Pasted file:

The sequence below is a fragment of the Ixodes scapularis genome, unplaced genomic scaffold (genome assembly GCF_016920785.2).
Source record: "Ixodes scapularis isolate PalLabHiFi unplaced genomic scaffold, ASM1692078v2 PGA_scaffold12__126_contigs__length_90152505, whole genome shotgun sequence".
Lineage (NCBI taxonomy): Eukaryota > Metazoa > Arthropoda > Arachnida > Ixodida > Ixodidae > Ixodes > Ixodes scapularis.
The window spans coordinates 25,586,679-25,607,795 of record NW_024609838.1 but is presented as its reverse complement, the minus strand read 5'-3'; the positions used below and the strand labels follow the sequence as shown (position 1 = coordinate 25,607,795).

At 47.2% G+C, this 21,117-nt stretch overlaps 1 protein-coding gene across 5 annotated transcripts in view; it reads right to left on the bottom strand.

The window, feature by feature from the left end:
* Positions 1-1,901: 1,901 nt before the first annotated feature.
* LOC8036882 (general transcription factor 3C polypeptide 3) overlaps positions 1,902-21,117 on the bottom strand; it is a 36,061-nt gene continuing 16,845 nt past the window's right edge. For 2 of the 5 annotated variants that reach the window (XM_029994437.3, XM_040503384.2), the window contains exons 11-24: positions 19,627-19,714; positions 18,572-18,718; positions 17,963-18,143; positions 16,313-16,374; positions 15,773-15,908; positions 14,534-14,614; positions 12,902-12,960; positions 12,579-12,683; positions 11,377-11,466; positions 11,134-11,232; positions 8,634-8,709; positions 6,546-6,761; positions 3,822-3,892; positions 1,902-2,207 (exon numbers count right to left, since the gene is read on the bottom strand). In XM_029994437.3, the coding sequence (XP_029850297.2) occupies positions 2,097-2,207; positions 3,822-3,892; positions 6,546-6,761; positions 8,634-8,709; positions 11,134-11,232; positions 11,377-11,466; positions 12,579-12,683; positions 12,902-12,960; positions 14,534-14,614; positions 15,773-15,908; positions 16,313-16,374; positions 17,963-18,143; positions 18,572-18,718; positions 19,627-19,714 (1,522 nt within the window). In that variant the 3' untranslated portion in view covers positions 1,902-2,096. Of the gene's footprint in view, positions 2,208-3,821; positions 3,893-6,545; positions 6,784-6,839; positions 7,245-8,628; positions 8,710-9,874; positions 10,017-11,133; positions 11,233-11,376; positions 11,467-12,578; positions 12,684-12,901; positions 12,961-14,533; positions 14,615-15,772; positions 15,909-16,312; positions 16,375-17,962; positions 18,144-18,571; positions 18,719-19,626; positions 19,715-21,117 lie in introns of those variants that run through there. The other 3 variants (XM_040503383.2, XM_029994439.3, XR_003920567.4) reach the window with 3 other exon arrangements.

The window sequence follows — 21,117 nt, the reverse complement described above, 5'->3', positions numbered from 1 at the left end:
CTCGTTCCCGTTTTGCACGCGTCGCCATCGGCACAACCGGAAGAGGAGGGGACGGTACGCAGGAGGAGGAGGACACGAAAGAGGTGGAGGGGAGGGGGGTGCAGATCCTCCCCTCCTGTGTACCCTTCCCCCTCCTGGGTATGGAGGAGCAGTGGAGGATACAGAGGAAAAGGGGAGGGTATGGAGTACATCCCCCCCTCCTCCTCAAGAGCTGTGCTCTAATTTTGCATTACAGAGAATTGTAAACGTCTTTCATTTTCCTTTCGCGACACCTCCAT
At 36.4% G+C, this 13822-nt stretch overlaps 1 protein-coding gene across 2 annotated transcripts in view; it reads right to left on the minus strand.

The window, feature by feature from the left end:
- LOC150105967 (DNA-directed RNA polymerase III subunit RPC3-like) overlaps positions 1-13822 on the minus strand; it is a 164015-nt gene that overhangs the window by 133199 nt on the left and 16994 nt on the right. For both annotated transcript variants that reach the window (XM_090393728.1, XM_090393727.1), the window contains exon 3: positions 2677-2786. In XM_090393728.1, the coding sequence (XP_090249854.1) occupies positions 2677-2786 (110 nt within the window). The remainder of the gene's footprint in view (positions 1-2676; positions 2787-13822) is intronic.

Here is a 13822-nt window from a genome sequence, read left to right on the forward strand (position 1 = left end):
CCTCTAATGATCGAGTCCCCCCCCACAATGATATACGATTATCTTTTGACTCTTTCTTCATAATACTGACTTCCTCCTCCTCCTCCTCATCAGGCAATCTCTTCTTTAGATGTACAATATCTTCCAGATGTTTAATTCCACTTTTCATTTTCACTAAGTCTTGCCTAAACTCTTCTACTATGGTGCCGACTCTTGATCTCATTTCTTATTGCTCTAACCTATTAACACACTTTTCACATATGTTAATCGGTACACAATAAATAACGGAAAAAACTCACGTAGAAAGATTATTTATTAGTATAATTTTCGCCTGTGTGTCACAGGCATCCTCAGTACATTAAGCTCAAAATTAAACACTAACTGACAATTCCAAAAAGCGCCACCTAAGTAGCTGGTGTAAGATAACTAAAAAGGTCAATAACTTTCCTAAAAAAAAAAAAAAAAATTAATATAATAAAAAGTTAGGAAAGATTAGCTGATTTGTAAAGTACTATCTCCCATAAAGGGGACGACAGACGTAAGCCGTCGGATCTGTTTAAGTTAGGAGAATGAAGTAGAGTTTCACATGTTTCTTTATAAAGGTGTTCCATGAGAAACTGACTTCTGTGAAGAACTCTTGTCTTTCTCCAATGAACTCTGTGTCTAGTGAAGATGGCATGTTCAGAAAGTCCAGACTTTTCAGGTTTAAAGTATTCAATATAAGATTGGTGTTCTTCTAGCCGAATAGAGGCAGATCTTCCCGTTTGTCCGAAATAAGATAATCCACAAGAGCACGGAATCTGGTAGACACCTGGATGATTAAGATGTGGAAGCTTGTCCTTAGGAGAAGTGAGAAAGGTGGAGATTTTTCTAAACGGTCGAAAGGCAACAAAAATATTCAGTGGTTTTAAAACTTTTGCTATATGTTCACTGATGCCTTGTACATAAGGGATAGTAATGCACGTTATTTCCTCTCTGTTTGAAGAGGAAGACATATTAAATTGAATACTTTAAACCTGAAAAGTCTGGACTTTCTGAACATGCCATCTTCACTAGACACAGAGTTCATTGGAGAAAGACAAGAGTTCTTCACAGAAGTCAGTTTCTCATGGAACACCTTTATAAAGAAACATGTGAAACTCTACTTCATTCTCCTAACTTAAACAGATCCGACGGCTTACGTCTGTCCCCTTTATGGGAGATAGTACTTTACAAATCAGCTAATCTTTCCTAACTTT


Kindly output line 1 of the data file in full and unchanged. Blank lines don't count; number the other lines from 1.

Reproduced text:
The sequence below is a fragment of the Ixodes scapularis genome, unplaced genomic scaffold (genome assembly GCF_016920785.2).